The places we bird…

On October 28th, I helped lead a bird walk at a park around Fourche Creek (some say “fush,” I say “foosh,” who knows) in Little Rock.  The walk was part of a discovery day/clean-up day put on by the Friends of Fourche Creek.  This park, known as Interstate Park, is a wonderfully birdy, yet terribly neglected park.  It lies between Interstate 30 and a series train tracks, so it can be quite noisy and discouraging to those who want to immerse themselves in nature.  However, there are trails, both hiking and water, that will lead you out of civilization and into the wild.  On the walk we took one of these trails and saw several different species and got great looks at some of the more shy ones.  Several of the participants were beginner birders and were able to add several species to their life lists.  We got great looks at House Wrens, Winter Wrens, Hermit Thrushes, and others.  We glimpsed an Eastern Towhee and had a Sharp-shinned Hawk fly over.   This place exceeded everyone’s expectations of birdiness.  At the end of the walk we talked about some of the unconventional places we had birded.  When we brought up one of my favorites, Boyd Point Wastewater Treatment Facility, some were a little surprised.  They couldn’t believe that people would eagerly walk around sewage ponds.  We explained that we went where the birds were, which sometimes was a landfill or a burrow pit or a settling pond.  These aren’t necessarily social hubs for humans but are inviting nonetheless to the birds.

With Boyd Point on the brain, I figured I’d give this gem a visit on this first Monday of November.  I hadn’t birded this locale since early September and I wanted to see if any uncommon gulls, grebes, or ducks (mainly scoters) were moving through.  Bird migration seems to be temporally stratified, more so than I had originally thought.  In late summer you have movements of shorebirds and waders, the plovers, sandpipers, herons, egrets, ibises, and storks.  In early fall you get your peak of passerine migration.  By mid-October most of the winter resident songbirds have arrived.  In mid-November you start seeing the ducks, loons, grebes, and gulls moving in and passing through.  I have gotten in on the first two legs but as we enter mid-November I’m hoping to capitalize on some wayward ducks.  I arrived just before 10:00 and was greeted by tons of songbirds at the entrance.  Most of these birds were Yellow-rumped Warblers flying to and fro.  American Goldfinches, Red-winged Blackbirds, and Cedar Waxwings were in the trees calling loudly.  White-throated, White-crowned, and Song Sparrows were all singing from the under brush.  I pushed on past this first wave to get to the ponds.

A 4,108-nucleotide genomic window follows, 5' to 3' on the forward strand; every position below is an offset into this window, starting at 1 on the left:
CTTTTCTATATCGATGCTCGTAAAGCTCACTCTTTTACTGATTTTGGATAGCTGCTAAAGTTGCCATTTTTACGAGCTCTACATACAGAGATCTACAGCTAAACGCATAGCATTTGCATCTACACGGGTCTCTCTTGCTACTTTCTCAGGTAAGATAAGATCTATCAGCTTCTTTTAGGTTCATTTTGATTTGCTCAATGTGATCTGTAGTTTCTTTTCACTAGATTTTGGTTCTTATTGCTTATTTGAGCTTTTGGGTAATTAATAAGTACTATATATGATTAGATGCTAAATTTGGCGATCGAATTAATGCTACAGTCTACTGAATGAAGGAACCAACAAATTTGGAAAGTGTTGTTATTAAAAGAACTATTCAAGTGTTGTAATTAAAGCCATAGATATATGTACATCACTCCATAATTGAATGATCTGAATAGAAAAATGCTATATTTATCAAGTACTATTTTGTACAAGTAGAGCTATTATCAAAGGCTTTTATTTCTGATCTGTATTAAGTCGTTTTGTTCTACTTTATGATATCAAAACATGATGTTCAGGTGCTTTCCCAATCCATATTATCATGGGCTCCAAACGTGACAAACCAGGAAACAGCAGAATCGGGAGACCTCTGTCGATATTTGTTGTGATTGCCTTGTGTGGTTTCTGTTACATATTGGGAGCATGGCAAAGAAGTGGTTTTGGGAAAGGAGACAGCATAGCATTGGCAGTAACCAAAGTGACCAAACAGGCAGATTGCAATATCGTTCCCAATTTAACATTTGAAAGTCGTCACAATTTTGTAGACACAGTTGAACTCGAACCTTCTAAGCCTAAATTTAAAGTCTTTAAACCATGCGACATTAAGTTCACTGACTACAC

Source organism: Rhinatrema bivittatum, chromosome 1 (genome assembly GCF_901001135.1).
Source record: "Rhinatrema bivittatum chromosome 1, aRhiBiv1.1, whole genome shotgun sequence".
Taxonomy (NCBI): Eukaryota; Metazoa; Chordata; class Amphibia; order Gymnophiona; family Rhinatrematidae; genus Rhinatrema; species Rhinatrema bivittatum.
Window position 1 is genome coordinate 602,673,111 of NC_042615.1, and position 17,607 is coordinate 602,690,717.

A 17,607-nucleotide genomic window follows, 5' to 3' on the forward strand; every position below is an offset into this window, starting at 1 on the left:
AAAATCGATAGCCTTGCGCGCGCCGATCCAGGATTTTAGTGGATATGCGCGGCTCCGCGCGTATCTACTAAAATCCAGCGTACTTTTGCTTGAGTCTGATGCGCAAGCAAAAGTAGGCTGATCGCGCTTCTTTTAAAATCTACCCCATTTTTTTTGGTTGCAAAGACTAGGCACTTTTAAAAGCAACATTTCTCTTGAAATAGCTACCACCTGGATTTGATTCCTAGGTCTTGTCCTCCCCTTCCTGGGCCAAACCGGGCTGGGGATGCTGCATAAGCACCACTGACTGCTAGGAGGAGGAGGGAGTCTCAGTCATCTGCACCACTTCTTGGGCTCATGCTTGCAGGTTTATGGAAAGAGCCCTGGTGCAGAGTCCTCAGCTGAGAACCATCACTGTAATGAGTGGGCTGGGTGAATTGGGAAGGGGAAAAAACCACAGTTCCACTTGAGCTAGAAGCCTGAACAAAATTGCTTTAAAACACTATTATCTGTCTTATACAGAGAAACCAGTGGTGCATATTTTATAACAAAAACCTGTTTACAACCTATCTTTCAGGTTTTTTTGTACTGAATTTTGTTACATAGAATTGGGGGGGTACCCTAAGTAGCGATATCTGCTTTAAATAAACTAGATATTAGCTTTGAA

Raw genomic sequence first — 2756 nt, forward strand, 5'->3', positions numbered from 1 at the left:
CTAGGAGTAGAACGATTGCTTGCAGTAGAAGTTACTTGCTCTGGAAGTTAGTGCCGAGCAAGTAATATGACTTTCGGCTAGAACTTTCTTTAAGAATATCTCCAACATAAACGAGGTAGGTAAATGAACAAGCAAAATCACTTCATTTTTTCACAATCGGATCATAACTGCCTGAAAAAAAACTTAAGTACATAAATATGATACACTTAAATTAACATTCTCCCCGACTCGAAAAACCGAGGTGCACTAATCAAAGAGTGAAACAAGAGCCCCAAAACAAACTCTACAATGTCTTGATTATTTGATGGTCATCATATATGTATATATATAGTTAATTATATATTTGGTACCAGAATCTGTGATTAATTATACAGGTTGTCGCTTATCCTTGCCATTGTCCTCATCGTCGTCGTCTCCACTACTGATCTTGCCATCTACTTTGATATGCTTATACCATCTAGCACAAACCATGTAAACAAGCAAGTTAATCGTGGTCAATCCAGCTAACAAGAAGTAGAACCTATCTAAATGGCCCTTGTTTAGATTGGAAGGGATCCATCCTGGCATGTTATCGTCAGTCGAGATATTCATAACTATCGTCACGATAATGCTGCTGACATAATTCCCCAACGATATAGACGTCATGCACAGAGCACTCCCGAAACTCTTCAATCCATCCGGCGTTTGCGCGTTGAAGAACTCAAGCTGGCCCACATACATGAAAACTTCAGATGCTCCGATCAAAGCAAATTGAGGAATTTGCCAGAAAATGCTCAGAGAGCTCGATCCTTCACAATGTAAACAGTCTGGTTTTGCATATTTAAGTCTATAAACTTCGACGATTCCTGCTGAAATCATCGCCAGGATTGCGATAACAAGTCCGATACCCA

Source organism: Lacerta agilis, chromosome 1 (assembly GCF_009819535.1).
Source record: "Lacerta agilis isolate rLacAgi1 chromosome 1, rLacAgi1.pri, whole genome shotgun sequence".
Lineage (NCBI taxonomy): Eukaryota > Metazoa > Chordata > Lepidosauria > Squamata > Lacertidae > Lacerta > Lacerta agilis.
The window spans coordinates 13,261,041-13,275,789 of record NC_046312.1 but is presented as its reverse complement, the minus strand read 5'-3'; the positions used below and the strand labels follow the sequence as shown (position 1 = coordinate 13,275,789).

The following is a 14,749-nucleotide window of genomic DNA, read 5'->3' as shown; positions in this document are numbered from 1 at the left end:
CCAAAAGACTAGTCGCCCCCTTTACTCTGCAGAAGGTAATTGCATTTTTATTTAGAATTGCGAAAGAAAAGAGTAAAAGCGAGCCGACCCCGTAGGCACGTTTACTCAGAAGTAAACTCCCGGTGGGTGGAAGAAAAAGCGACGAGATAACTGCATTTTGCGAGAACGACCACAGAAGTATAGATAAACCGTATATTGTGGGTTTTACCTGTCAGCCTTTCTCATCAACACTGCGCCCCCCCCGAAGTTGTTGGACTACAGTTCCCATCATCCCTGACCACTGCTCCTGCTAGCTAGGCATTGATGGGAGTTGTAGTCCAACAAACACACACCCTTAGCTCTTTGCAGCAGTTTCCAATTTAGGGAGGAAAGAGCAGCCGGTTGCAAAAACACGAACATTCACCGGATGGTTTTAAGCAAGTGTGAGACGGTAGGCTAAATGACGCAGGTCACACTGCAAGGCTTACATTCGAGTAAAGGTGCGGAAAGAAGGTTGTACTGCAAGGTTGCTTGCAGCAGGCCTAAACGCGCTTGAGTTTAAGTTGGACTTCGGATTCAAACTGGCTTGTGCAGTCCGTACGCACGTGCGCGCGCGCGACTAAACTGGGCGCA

Just before signing in at the office, I took a quick look at the first pond.  Northern Shovelers and Ruddy Ducks were what I saw in a quick take.  After signing in  I drove in between the first two ponds.  There were hundreds of shovelers, as it turns out.  There were at least 70 ruddies on the first two ponds.


Northern Shoveler group

Among these two dominant species, there were about 50 Canada Geese, dwarfing their adjacent cousins.  Ring-necked Ducks and Gadwalls can congregate in large flocks, but were vastly outnumbered on this outing.  Another lowballer was the American Coot.  They were scattered throughout the rafts of shovelers.


American Coot

The banks are lined with rocks, rip-rap, which held Killdeer, over 20 Least Sandpipers, and a couple of Spotted Sandpipers.


Least Sandpiper

Toward the end of the first two ponds were Great Egrets and American White Pelicans.


American White Pelican

I made my way to the back ponds and was able to pick up some woodland birds.  The main focus at Boyd is the ponds but the perimeter habitat features some bottomland hardwood and agri fields which can combine to create a very speciose day.  At a section of woods at the northeast corner of the facility I came across a small flock of American Robins and flushed them into a fencerow.  Stopping to investigate, I heard a few Northern Cardinals and a singing Orange-crowned Warbler.  I see a lot of Orange-crowneds in the winter but have never heard one sing.  I picked up both Golden-crowned and Ruby-crowned Kinglets a little on down the road.  On my approach to the last pond I looked down to the roadside to see a Savannah Sparrow.  When I looked back up to the pond I saw a group of gulls flying away from me.  In my moment of distraction, I had flushed up some gulls.  I watched nervously as the group of gulls flew away.  Just before they cleared the facility grounds they circled back and sat on the pond.  They were too far away for the binoculars, so I got out the old scope.  The gulls sat low on the water with heads down.  They had remnants of a black face but had white necks.  All signs pointed to Franklin’s Gulls.  Their leader was different.  It had a gray mantle and mottled brown head.  This gull was a first-winter version of a more familiar species, the Ring-billed Gull.  Throughout the pond are pylons, their function unknown to myself, that make great perches for gulls and terns.  This day was no exception, as another Ring-billed sat atop one with two Forster’s Terns occupying two more.  I rejoiced, for this was one of my best Larid days (a little pun, even if in error, for the Latin lovers).


Ring-billed Gull (front) and Forster’s Tern (back)

I often emphasize the last bird of the outing in my posts and this outing had a lovely end.  As I drove away, I passed a neighboring agri field which had a male and female American Kestrel together on the power line.  Until next time.

I ended up with 48 species at a place that many would consider gross; albeit the smell wasn’t, nor is it ever, great.  Several were new on the season and the Franklin’s Gulls were new on the year.  I hate to play favorites, but I love the winter birds.


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